Whenever you find afternoon tea in London, eccentricity is not far away
- Published 10.12.17
The British culinary cupboard is hardly renowned for its gourmet contents. The Americans steal the show with breakfast, the French and Japanese seem to have the fine dining base covered, and Indian and Chinese still rule the roost as far as comfort food goes. Without a doubt, what the British seem to excel in is a quirky little institution known as afternoon tea.
If your visit to England is short and restricted to the capital, fear not. London’s famous museums and art galleries house some of the best little tearooms in town (the National Portrait Gallery off Trafalgar Square is one of them), as do all the large department stores (Fifth Floor at Harvey Nichols, or Harvey Nicks to the locals, Knightsbridge has the loveliest modern food arenas). The finest places to take afternoon tea in London are undoubtedly in the city’s best hotels.
We in India drink more tea than anyone else in the world. But for us, it doesn’t smack of the same ritualistic heights practised by the Brits. Seen from a Louis XVI chair at The Ritz in Piccadilly, while the waiters in black tie and tails unravel “the last delicious morsel of Edwardian London”, you feel, briefly, as if time has stood still.
The Savoy, with its Edwardian art deco, used to be the home of the dansant (tea dances). Much more gracious in its airy simplicity is the Orangery in Kensington Palace in Kensington Gardens. This used to be Queen Anne’s summer dining hall and is converted into a restaurant, serving tea in the afternoon. English parks and gardens are a secret hideaway for tea — the simple, old-fashioned cuppa and a jam tart is still a staple in most park tuck shops and if it’s spring, you can sit outdoors surrounded by pink blossoms, bluebells and tulips. Petersham Nurseries in the plush London suburb of Richmond serves an enchanting afternoon tea in the middle of green fields and farm animals.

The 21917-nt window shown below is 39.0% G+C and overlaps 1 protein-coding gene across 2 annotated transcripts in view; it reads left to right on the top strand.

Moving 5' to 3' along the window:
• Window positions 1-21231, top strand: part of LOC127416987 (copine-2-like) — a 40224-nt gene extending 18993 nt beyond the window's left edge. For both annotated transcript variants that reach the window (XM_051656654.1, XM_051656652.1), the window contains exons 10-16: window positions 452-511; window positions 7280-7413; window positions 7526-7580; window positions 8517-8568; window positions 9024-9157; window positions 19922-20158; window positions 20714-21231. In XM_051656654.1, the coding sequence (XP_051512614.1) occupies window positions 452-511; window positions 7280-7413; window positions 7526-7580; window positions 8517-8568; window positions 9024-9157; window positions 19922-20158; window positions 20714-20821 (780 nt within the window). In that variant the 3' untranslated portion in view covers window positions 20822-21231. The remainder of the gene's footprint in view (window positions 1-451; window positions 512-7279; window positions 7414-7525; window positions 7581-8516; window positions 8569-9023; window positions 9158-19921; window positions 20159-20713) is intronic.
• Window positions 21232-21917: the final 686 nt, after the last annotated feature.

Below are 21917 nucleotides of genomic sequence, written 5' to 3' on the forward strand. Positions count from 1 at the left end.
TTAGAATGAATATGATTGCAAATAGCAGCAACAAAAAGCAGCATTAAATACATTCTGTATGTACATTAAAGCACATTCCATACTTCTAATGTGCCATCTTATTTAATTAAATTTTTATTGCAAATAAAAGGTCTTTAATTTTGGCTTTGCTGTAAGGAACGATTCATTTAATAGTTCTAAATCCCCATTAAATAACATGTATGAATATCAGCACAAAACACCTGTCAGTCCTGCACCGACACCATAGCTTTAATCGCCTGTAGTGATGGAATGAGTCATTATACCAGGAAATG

Whenever you find tea, eccentricity is not far away. The most unique tea experience possible must be in the two houses of the Parliament. Afternoon tea is served in several of the restaurants but the most spectacular place is on the terrace of the House of Commons, overlooking the Thames.
AFTERNOON OR HIGH?
So what exactly is afternoon tea? Much credit has been given to Anna Russell, the Duchess of Bedford, who in the 19th century decided to meet the need, commonly suffered by people of high breeding and low on purpose, for an injection of “fuel” during the afternoon. What most books don’t mention is that it was actually Catherine of Braganza, wife of Charles II, who actually introduced tea and all the paraphernalia to England in the 17th century.
It became all the rage at court but it was Josiah Wedgwood (an English potter and entrepreneur) who popularised the habit by making the bone china tea service affordable and Thomas Twining who opened London’s first tea shop that had women patrons. This started an epidemic of tea drinking, which culminated in the popularity of the dansants and three-decker cake stands in the early decades of the 20th century.
Tea today is still a different kettle of fish by several hundred calories to just a cup of dull brown unremarkable-looking liquid. Afternoon tea is always served in bone china on a silver tray (with a lace doily on it) and is accompanied by a parade of thinly-cut, crustless finger sandwiches, filled with razor-thin slices of cucumber, egg and cress, smoked salmon, ham or chicken. Only white or brown bread can be used — no multigrain or anything that looks vaguely healthy and certainly nothing with an Italian sounding name (read focaccia, ciabatta…).
The sweet part consists traditionally of English cakes (Victoria sponge, marble cake, Dundee fruit cake, jam tarts), muffins and crumpets; the last two served warm and ideal for absorbing large quantities of butter. Third, the scones, served warm and sliced open, a perfect vehicle for thick, slightly yellowish clotted cream from Devon, Somerset or Cornwall and whole fruit strawberry jam.